Investors focused their gaze on Toshiba Corp. on Feb. 14 as they waited for the electronics giant to announce huge losses for the April-December period in connection with its U.S. nuclear business at noon the same day. But shortly after noon, a message appeared on the company's website stating, "This is notice that we have been unable to make a disclosure at 12 o'clock today."
When there was no further announcement for some time afterward, Toshiba's shares began to slide rapidly. A news conference with Toshiba President Satoshi Tsunakawa was scheduled for 4 p.m. and reporters crowded into Toshiba's headquarters. But just before 3 p.m., when the venue was supposed to open, Toshiba announced that it would delay its earnings report. A public relations official in the lobby of the company headquarters announced in a loud voice, "We still don't know when the news conference will be held," creating a stir among the reporters assembled there.
The market was taken aback by the delay, with observers expressing surprise that the company was unable to announce its earnings at such a stage.
In giving a reason for the delay, Toshiba said that there had possibly been "inappropriate pressure" from the management of its U.S. nuclear unit Westinghouse Electric Co., which it bought in 2015, when evaluating the value of its assets.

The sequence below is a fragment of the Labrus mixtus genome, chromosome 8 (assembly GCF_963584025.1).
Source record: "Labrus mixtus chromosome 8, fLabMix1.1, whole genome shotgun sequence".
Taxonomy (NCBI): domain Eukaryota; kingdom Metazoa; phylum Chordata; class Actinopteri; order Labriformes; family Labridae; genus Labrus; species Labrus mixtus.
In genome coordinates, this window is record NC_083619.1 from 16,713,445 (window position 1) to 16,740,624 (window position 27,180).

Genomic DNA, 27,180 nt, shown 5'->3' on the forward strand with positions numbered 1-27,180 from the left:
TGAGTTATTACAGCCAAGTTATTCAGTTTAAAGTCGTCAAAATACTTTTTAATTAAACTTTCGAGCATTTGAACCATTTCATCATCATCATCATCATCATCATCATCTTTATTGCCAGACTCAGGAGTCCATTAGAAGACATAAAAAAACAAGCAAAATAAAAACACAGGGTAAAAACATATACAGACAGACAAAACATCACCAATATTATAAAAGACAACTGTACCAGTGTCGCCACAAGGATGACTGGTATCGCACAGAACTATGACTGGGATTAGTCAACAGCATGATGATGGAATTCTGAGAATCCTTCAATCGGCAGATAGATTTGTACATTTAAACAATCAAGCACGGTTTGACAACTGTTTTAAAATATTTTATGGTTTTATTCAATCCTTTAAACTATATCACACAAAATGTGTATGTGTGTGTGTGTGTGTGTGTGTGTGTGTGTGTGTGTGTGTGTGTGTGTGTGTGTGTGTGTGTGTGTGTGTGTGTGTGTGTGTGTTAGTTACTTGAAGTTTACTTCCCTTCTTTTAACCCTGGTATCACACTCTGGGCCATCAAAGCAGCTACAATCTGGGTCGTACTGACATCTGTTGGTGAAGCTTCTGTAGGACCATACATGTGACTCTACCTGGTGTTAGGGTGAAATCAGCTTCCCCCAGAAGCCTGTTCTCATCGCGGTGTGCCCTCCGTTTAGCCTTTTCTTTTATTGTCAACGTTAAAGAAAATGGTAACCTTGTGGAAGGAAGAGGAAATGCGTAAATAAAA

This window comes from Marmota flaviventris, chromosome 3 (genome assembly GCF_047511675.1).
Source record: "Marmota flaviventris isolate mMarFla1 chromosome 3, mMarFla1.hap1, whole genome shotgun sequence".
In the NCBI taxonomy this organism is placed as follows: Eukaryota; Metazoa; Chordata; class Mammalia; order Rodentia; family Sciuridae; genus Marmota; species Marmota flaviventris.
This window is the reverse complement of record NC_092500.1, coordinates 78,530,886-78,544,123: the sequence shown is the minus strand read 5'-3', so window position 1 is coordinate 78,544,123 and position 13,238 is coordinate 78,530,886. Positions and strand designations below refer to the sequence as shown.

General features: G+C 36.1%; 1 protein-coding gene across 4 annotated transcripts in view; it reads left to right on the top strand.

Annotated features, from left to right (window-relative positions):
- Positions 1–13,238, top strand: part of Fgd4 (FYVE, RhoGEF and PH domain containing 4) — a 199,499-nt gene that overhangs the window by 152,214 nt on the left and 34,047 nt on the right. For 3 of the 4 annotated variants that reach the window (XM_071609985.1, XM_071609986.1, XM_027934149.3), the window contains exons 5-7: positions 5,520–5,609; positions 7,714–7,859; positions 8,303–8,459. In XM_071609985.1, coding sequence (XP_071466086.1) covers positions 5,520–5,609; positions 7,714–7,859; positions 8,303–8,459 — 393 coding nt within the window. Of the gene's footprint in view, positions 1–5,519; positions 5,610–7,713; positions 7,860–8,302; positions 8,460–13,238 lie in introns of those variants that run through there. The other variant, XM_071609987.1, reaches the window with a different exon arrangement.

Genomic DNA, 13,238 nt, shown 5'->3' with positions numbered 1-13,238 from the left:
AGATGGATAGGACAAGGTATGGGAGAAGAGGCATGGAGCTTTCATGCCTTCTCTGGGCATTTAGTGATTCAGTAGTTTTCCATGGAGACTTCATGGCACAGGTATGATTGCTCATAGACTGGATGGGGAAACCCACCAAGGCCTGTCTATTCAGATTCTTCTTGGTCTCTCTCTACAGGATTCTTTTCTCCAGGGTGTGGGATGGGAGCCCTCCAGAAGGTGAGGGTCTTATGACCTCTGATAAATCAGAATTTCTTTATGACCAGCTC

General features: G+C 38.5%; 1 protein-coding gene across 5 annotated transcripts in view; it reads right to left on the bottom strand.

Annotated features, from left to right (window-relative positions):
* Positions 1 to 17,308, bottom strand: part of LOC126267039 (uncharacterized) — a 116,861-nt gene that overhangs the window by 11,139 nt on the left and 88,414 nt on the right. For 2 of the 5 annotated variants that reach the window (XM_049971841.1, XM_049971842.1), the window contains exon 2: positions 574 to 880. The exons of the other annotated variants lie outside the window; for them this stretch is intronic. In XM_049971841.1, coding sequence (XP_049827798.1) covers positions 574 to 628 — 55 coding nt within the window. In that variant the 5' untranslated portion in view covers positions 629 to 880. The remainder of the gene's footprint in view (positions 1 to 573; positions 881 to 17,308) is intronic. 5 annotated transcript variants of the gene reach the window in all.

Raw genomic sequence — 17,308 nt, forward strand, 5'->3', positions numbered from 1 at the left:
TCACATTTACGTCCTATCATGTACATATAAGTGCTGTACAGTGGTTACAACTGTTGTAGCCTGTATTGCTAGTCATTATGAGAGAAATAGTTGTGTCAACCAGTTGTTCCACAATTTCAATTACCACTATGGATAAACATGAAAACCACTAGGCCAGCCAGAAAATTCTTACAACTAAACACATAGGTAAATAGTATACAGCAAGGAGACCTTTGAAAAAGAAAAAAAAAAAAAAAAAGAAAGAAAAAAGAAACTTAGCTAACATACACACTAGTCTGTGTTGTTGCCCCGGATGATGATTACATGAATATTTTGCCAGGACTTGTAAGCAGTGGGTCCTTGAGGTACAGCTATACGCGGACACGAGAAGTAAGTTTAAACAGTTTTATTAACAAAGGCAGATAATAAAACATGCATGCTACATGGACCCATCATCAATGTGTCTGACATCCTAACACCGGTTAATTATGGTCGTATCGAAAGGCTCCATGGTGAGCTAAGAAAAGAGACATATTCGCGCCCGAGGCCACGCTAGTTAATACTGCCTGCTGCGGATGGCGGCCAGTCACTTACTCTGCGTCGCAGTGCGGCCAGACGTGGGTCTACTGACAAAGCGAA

On Jan. 8 and 19, a Westinghouse executive blew the whistle on the company in letters to the Westinghouse president, and an investigation by lawyers and an auditing company took time so the company was unable to settle its accounts. If the information from the whistleblower is accurate it could affect accounting details, so Toshiba decided that there was no option but to delay the announcement on its earnings.
Tsunakawa finally opened the news conference at about 6:30 p.m., but when it came to the details of the whistleblower's report, a Toshiba executive who was present repeatedly stated that the matter was under investigation and so the company would refrain from commenting.
At the same time, Toshiba stated that it took the unusual step of announcing its earnings in the form of an outlook including massive losses as the amount was unlikely to change significantly based on the results of an investigation into the whistleblower's report, according to a Toshiba official.
A major accounting scandal was uncovered at Toshiba in 2015. On that occasion, the company had not managed to announce its earnings on time, and there were two delays. Then president Hisao Tanaka resigned to take responsibility, and the company had been working on management reconstruction and restoring trust.
With the announcement of the massive losses on its U.S. nuclear business, however, Toshiba has once again waded into management woes and on Feb. 14, the company gave news that Chairman Shigenori Shiga, who was in charge of the nuclear unit would step down to take responsibility. Yet while Shiga bore a large responsibility he did not appear at the news conference by Tsunakawa.
It is extremely rare for a company listed on the first section of the Tokyo Stock Exchange to repeatedly suddenly delay announcements on its earnings, and it appears that for Toshiba, the path to restoring trust will be a long one.